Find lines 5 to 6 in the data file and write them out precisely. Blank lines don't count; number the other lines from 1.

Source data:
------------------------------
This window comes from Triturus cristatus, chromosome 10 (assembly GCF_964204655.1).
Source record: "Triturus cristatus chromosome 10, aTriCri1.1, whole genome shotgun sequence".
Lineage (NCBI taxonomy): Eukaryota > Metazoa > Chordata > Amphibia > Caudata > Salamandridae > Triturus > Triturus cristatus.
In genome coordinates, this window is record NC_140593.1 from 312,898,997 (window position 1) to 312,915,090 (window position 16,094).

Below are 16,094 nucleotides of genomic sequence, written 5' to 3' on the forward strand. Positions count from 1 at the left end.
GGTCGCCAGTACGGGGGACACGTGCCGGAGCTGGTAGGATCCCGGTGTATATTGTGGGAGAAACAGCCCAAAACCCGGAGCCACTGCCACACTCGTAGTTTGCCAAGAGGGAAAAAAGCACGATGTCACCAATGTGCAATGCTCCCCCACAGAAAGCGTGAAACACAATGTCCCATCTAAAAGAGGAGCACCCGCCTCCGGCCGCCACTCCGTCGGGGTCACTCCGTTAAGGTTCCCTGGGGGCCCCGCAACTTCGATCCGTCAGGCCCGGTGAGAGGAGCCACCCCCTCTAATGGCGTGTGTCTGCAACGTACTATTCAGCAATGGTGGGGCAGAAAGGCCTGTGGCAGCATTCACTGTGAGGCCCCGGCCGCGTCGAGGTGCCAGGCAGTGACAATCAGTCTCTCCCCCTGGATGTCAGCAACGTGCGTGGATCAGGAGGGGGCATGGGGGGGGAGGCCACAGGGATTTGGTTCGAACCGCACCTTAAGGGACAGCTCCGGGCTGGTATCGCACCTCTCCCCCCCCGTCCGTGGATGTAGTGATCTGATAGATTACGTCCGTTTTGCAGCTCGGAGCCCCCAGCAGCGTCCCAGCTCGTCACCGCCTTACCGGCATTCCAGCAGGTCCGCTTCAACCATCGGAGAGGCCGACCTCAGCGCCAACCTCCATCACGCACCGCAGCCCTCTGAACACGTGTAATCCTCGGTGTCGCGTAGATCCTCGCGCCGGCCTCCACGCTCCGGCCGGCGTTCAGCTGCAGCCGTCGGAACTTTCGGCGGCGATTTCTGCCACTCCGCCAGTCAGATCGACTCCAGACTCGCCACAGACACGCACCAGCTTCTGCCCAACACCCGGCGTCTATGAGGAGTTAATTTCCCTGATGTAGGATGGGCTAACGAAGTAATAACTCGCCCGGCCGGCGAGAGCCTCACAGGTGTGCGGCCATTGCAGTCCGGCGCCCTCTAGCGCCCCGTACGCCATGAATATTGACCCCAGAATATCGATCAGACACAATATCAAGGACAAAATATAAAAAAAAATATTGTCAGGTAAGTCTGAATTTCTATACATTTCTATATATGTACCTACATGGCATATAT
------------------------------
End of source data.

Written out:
Below are 16,094 nucleotides of genomic sequence, written 5' to 3' on the forward strand. Positions count from 1 at the left end.
GGTCGCCAGTACGGGGGACACGTGCCGGAGCTGGTAGGATCCCGGTGTATATTGTGGGAGAAACAGCCCAAAACCCGGAGCCACTGCCACACTCGTAGTTTGCCAAGAGGGAAAAAAGCACGATGTCACCAATGTGCAATGCTCCCCCACAGAAAGCGTGAAACACAATGTCCCATCTAAAAGAGGAGCACCCGCCTCCGGCCGCCACTCCGTCGGGGTCACTCCGTTAAGGTTCCCTGGGGGCCCCGCAACTTCGATCCGTCAGGCCCGGTGAGAGGAGCCACCCCCTCTAATGGCGTGTGTCTGCAACGTACTATTCAGCAATGGTGGGGCAGAAAGGCCTGTGGCAGCATTCACTGTGAGGCCCCGGCCGCGTCGAGGTGCCAGGCAGTGACAATCAGTCTCTCCCCCTGGATGTCAGCAACGTGCGTGGATCAGGAGGGGGCATGGGGGGGGAGGCCACAGGGATTTGGTTCGAACCGCACCTTAAGGGACAGCTCCGGGCTGGTATCGCACCTCTCCCCCCCCGTCCGTGGATGTAGTGATCTGATAGATTACGTCCGTTTTGCAGCTCGGAGCCCCCAGCAGCGTCCCAGCTCGTCACCGCCTTACCGGCATTCCAGCAGGTCCGCTTCAACCATCGGAGAGGCCGACCTCAGCGCCAACCTCCATCACGCACCGCAGCCCTCTGAACACGTGTAATCCTCGGTGTCGCGTAGATCCTCGCGCCGGCCTCCACGCTCCGGCCGGCGTTCAGCTGCAGCCGTCGGAACTTTCGGCGGCGATTTCTGCCACTCCGCCAGTCAGATCGACTCCAGACTCGCCACAGACACGCACCAGCTTCTGCCCAACACCCGGCGTCTATGAGGAGTTAATTTCCCTGATGTAGGATGGGCTAACGAAGTAATAACTCGCCCGGCCGGCGAGAGCCTCACAGGTGTGCGGCCATTGCAGTCCGGCGCCCTCTAGCGCCCCGTACGCCATGAATATTGACCCCAGAATATCGATCAGACACAATATCAAGGACAAAATATAAAAAAAAATATTGTCAGGTAAGTCTGAATTTCTATACATTTCTATATATGTACCTACATGGCATATAT